A complex series of conflicts following the colonization of New Zealand. In the mid‐1840s there were rebellions under the Maori chiefs Hone Heke and Te Rauparaha. In 1860 the Taranaki Wars began, but Wiremu Tamihana, a leader of the Kingitanga unity movement, negotiated an uneasy truce in 1861. Governor Browne was replaced by Sir George Grey in an attempt to secure peace. Grey and his advisers were reluctant to see the Kingitanga consolidated, for fear that British authority could not be asserted throughout New Zealand, and that land purchases would be halted. Fighting resumed in Taranaki in May 1863 and in July the Waikato was invaded. Fighting with the Kingitanga stopped in 1865 but was sustained by resistance from the Pai Marire (1864–65) and from Titokowaru in Taranaki and Te Kooti on the east coast (1868). London recalled Grey and the British regiments that year, but the pursuit of Titokowaru and Te Kooti, masters of guerrilla warfare, was carried on by settler militia and Maori auxiliaries. The last engagement was in 1872, after which Maori resistance gradually subsided.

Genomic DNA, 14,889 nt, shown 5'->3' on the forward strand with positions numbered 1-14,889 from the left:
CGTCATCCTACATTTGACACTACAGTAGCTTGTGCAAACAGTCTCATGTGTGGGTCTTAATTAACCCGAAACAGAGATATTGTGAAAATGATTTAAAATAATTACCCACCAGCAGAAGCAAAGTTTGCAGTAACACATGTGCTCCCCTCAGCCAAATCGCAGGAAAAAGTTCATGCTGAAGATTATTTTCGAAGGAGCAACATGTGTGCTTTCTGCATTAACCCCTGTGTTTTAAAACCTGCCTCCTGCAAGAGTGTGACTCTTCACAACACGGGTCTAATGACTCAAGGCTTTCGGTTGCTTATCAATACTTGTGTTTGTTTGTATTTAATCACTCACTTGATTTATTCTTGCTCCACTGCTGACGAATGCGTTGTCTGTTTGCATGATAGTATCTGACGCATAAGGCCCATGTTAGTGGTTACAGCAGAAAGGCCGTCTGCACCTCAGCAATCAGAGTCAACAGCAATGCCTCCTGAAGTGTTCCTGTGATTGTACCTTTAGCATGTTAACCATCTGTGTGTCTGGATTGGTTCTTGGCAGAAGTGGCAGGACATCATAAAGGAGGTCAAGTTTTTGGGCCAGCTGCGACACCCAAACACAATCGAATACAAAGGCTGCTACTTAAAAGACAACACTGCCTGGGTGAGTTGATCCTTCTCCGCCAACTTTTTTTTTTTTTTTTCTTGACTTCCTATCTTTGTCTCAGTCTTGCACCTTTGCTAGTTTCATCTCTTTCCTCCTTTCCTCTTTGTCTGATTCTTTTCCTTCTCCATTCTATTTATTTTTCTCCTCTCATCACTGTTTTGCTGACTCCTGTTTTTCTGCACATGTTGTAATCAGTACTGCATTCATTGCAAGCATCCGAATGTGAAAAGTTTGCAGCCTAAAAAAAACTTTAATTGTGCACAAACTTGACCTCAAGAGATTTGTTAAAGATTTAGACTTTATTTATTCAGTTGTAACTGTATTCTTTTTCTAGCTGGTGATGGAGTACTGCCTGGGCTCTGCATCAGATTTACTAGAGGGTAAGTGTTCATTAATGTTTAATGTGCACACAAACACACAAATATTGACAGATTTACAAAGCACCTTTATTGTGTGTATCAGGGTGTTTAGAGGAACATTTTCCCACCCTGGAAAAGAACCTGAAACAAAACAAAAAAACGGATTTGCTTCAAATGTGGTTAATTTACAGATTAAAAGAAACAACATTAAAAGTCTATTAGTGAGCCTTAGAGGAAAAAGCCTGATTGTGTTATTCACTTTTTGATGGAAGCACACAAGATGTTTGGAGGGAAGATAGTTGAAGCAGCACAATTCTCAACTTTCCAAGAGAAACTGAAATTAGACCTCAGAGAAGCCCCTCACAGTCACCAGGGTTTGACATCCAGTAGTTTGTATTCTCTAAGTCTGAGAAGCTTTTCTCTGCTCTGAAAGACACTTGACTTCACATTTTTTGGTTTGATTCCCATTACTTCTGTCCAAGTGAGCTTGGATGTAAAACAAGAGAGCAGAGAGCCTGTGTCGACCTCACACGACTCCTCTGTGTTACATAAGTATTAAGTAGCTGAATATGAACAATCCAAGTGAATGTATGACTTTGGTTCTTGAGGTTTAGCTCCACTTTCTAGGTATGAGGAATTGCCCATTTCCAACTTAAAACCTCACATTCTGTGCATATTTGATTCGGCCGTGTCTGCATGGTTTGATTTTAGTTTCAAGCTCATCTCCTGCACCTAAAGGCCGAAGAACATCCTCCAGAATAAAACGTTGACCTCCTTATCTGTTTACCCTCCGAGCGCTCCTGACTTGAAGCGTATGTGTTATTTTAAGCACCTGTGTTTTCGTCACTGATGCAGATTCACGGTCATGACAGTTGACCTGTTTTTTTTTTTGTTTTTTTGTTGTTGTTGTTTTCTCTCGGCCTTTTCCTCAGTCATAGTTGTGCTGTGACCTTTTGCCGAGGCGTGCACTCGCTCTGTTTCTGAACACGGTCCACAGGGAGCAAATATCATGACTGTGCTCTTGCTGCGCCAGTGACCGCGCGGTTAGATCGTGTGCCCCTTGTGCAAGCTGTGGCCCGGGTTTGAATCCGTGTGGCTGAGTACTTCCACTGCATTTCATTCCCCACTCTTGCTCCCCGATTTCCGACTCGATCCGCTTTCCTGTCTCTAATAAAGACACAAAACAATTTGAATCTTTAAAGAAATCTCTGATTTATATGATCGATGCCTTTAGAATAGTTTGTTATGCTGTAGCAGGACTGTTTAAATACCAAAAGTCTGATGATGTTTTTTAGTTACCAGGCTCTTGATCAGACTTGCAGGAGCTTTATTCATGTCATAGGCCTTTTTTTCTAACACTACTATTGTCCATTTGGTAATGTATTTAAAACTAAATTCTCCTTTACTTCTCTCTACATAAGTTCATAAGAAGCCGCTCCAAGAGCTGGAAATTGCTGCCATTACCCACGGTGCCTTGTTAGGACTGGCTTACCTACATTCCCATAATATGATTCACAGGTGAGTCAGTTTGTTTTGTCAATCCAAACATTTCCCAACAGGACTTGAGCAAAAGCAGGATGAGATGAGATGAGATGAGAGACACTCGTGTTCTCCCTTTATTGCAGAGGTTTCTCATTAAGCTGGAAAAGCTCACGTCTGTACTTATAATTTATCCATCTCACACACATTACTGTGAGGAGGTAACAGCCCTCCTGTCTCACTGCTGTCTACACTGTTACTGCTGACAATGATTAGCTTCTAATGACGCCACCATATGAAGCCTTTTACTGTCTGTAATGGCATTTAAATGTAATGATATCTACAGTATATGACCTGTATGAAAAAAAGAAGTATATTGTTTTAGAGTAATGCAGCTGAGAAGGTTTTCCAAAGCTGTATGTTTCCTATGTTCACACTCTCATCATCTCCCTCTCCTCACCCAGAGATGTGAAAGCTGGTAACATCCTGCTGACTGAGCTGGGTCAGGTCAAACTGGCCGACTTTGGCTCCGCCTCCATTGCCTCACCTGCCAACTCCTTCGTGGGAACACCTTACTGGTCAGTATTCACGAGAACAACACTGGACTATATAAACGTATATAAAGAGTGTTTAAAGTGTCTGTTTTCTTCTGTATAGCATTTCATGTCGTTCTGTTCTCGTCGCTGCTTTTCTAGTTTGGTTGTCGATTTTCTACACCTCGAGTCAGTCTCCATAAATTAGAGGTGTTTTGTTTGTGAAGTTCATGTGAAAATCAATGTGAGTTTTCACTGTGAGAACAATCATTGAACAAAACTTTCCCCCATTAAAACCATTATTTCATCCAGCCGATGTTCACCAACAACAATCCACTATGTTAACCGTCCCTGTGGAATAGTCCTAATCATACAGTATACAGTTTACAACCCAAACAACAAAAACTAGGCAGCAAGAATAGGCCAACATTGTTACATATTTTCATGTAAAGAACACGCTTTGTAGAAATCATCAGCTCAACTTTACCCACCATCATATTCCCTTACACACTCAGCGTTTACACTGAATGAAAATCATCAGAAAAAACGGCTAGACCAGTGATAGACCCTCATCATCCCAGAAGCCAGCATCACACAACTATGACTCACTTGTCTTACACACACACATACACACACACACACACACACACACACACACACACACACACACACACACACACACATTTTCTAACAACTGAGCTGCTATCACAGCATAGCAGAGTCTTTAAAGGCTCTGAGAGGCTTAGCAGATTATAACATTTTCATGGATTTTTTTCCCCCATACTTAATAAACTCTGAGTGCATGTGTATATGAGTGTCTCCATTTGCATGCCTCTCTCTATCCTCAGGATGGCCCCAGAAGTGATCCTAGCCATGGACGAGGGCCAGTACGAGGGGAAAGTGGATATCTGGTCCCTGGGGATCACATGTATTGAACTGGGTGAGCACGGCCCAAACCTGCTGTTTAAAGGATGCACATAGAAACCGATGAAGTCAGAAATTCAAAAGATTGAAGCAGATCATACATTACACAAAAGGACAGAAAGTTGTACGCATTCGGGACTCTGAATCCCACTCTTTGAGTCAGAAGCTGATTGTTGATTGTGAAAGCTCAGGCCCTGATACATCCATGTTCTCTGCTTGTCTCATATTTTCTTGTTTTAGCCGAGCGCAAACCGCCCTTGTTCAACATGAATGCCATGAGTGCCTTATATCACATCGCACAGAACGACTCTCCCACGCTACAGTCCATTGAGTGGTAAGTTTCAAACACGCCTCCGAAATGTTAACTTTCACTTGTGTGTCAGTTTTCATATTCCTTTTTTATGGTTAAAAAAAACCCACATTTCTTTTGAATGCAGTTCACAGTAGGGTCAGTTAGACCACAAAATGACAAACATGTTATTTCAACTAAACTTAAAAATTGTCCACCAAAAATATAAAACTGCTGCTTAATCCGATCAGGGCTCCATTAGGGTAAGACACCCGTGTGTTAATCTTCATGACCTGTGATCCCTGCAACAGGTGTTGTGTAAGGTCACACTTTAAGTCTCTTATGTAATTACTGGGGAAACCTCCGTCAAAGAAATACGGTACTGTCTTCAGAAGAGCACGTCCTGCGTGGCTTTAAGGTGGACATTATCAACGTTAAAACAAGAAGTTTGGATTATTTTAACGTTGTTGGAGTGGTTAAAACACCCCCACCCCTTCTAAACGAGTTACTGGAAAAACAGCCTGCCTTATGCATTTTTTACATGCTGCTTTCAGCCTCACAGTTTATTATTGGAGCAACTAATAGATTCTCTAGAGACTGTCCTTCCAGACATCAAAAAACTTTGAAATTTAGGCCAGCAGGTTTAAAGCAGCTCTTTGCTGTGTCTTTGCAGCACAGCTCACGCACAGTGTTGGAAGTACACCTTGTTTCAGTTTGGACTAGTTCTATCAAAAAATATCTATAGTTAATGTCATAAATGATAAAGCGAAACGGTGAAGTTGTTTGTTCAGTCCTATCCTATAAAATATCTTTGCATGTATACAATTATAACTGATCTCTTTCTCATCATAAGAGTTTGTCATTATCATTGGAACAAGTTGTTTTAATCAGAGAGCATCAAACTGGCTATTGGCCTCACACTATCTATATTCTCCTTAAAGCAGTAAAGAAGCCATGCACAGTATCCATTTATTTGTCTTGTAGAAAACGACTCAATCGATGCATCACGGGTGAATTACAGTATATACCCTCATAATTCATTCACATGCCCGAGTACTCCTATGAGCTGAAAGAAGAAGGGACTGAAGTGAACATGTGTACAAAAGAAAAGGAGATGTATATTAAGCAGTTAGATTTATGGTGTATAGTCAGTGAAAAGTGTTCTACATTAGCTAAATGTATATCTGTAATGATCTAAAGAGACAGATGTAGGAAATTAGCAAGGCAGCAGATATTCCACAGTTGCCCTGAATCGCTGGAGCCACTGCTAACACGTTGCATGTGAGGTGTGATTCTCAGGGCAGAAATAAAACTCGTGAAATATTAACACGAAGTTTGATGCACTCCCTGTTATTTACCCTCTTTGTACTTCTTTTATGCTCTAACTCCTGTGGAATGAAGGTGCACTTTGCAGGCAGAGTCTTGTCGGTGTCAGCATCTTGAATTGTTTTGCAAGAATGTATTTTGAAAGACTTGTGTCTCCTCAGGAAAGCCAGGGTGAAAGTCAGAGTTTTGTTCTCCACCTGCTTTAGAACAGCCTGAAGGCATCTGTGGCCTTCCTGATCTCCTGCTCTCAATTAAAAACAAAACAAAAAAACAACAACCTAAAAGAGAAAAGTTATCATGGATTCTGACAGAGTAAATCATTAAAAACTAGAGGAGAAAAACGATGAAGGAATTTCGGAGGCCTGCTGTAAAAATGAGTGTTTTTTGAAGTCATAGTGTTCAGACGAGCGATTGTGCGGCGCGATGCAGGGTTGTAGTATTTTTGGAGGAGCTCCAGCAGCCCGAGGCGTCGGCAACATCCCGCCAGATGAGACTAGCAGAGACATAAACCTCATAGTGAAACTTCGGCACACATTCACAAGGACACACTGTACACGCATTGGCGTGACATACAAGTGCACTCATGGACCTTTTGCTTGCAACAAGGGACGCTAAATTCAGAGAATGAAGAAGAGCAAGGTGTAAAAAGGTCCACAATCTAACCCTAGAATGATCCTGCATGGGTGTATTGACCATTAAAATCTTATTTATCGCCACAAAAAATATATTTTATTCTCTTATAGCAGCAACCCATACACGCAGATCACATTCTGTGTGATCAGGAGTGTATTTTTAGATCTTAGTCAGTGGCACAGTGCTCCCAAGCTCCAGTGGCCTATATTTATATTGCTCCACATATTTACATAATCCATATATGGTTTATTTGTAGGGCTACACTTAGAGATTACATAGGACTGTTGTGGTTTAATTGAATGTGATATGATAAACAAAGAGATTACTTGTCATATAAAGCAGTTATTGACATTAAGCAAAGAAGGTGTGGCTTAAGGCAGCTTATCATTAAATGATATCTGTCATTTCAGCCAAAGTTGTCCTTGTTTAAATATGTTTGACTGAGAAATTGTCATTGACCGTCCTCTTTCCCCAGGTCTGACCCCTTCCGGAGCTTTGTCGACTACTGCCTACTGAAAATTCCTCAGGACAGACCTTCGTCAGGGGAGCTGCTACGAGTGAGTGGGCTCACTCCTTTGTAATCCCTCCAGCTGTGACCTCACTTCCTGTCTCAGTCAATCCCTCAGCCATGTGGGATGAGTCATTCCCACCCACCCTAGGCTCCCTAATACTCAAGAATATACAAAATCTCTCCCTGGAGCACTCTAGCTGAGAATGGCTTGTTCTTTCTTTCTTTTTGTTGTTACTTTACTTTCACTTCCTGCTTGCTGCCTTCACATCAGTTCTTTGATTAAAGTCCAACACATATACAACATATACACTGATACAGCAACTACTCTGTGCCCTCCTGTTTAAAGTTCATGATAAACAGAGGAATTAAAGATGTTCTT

Subjects: World History.